Mayor Duggan connects healthy people with the city’s comeback

By Dennis Archambault

In the body of Mayor Duggan’s remarks during his State of the City address on March 9, was comment that is one of the few times political leaders equate the value of healthy people with economic prosperity: “We’re not leading this country in getting vaccinated. And if we are going to drive the comeback of this city, it’s going to be important. Take your friend, take your neighbor, and let’s get vaccinated and let’s get the city going again.”

The context of the mayor’s assertion is that we need to prevent the coronavirus from infecting and debilitating Detroiters, thereby limiting the capacity of city businesses and schools to function and workers to work, students to learn. Added to that, of course, is the cost to the health care system, and indirectly to society. If we assume creative liberty and take the mayor’s comments slightly out of context, we have a statement that suggests that without a healthy population we can’t be a productive city, our creative and maker class can’t be innovative, and “the comeback” will be waylaid.

Public health, and in a broad sense, community health and well-being – resilience in traumatized vulnerable communities, is connected to economic viability. While there are those who argue against phased restrictions on social and business functions, blaming public health regulations for stress on the business sector, they fail to acknowledge that the contained virus in Michigan has allowed the economy to function at a fairly high level, according to statewide statistics, and hasn’t experienced a devastating depression that many had feared. However, more to the point, preventing the spread of the disease, and containing the surges, has helped keep workers working and businesses and institutions functioning, albeit under the duress of remote situations.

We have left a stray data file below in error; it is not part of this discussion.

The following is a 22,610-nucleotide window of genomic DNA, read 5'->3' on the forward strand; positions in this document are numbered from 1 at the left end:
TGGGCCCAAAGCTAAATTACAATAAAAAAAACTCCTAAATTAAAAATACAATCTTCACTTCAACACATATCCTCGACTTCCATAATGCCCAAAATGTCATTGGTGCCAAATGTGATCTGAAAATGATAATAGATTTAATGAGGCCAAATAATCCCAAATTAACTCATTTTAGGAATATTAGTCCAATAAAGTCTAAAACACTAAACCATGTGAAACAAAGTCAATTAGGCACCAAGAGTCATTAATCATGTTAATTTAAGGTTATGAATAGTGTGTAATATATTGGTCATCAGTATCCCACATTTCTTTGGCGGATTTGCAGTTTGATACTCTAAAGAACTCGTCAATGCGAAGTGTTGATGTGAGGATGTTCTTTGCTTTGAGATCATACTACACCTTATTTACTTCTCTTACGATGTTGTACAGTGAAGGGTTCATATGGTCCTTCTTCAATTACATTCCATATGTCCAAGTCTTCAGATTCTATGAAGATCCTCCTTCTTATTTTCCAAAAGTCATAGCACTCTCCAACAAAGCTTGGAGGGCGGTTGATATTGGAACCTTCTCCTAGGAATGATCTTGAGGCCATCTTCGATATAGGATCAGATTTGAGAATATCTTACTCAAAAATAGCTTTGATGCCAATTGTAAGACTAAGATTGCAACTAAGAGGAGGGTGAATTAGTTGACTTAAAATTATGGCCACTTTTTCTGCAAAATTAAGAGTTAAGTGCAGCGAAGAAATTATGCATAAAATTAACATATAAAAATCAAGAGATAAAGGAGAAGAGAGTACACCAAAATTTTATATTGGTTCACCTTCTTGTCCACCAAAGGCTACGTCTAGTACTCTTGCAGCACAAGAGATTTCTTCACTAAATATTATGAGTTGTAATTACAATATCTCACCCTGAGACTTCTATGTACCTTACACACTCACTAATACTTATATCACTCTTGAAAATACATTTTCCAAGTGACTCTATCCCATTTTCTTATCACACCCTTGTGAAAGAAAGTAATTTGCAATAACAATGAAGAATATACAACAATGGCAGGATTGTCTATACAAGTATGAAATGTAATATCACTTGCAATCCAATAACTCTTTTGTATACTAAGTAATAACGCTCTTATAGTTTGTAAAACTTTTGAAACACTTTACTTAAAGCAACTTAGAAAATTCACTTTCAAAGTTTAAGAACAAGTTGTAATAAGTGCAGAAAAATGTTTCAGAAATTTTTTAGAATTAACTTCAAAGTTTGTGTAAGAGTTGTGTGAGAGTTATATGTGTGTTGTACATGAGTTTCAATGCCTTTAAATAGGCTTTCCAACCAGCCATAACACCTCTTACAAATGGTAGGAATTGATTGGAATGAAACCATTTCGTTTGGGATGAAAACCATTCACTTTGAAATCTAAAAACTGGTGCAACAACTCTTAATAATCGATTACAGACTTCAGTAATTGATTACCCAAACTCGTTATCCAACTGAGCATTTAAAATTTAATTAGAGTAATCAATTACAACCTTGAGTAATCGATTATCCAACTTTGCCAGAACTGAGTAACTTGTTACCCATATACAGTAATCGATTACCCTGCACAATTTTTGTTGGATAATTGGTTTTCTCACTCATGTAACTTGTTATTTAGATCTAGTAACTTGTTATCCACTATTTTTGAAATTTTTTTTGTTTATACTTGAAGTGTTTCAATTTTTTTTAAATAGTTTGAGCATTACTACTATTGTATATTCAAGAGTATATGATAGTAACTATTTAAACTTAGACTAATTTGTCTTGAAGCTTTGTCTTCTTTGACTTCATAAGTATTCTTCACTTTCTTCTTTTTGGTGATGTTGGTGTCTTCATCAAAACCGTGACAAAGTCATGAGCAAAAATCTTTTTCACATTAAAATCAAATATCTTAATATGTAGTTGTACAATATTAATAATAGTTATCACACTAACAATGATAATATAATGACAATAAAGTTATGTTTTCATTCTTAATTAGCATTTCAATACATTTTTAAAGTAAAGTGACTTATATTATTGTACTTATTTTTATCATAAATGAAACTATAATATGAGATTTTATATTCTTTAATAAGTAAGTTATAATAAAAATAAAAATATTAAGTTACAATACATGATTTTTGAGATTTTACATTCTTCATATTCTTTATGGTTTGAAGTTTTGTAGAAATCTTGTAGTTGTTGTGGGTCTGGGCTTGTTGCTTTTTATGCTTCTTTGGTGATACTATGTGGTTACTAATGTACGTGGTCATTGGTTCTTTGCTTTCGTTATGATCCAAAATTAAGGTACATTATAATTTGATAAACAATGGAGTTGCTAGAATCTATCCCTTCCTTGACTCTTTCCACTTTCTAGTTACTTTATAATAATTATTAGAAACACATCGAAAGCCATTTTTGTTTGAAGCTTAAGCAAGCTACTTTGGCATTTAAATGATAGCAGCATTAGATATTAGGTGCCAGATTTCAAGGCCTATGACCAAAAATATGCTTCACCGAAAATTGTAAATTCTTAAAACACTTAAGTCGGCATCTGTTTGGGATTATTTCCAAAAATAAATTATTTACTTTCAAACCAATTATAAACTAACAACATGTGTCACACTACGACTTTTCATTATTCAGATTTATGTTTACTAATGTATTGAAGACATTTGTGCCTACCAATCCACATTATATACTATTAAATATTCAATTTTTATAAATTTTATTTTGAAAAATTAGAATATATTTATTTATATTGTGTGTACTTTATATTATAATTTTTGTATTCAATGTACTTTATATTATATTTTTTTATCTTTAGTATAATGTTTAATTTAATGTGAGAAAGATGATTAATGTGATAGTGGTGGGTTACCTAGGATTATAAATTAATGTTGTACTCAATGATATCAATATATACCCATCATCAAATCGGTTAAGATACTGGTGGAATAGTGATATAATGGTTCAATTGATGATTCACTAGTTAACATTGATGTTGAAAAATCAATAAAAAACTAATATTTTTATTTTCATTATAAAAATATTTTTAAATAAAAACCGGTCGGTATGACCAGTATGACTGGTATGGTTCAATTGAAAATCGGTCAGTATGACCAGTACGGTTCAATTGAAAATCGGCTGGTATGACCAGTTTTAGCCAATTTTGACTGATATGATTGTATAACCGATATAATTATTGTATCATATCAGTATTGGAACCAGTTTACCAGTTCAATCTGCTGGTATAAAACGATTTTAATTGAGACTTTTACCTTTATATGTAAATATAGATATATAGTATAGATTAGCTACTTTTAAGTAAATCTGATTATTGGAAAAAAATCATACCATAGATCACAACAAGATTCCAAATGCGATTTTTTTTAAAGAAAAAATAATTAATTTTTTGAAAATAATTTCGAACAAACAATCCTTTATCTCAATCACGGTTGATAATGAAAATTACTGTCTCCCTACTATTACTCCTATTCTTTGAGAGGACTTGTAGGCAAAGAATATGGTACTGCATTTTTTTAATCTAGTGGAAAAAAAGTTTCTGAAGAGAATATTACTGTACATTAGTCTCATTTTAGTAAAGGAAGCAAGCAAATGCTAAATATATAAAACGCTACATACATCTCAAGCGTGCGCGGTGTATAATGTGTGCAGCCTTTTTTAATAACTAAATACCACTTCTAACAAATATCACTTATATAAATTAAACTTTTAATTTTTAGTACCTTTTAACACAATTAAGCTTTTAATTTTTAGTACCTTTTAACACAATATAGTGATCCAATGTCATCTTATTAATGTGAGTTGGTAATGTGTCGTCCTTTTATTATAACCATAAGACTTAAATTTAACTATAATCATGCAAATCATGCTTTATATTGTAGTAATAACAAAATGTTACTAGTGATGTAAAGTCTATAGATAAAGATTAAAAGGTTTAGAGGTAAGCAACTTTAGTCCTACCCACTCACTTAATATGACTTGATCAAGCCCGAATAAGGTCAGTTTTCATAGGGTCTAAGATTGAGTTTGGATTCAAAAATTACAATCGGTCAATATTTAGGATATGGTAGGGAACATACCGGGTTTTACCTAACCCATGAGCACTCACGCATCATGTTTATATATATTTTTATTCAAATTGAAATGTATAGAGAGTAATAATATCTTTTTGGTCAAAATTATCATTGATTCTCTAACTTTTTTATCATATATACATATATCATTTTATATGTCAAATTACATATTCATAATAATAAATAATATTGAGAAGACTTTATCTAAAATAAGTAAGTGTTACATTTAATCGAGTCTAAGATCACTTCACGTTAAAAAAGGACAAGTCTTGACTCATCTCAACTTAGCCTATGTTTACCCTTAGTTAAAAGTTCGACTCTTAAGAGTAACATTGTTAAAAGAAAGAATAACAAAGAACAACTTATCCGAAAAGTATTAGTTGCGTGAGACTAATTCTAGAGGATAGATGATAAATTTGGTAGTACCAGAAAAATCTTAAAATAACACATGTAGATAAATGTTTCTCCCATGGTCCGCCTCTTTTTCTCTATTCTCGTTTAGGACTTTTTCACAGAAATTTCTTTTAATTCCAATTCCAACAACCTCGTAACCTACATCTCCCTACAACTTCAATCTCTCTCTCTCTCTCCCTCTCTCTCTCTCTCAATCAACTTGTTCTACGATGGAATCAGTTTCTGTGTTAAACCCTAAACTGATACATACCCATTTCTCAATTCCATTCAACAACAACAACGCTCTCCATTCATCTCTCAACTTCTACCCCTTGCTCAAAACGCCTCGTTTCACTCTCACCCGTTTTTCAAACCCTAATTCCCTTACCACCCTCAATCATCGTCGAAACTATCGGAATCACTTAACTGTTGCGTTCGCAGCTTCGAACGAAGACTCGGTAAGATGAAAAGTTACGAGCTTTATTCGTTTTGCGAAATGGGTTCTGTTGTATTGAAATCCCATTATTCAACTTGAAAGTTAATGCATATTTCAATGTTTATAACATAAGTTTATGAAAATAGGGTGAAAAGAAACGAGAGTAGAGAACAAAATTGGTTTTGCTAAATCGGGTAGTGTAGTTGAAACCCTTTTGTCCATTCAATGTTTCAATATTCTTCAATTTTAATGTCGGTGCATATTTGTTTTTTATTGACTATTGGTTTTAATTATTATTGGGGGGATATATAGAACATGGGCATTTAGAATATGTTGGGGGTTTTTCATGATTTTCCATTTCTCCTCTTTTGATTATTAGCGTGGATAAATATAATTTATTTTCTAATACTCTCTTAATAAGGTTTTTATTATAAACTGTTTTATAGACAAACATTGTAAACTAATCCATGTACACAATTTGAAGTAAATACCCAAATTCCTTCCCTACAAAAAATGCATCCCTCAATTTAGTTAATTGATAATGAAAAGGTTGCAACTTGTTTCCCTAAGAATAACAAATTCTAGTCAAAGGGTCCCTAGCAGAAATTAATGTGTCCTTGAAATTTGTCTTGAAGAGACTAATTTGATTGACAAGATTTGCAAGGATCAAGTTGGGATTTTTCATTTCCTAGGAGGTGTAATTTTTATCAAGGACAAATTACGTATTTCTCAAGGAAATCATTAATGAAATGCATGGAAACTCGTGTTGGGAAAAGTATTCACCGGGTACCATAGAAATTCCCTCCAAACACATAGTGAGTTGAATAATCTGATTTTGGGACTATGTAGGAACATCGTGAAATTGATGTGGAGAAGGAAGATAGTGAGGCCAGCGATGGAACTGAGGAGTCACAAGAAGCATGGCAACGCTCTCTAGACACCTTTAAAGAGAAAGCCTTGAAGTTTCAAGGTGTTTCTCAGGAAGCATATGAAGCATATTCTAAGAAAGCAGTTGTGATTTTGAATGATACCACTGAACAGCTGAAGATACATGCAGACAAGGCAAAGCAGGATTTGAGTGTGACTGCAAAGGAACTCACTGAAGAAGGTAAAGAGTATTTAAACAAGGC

The correlation between a mentally and physically healthy population and productivity is a simple one. The mayor’s comments defines its critical importance: if we are to be a productive and progressive society, we need to be healthy. We need an adequate public health infrastructure, affordable accessible health care services, and we need to address the social determinants of health to promote health equity among vulnerable populations.

Dennis Archambault is vice president of Public Affairs for Authority Health.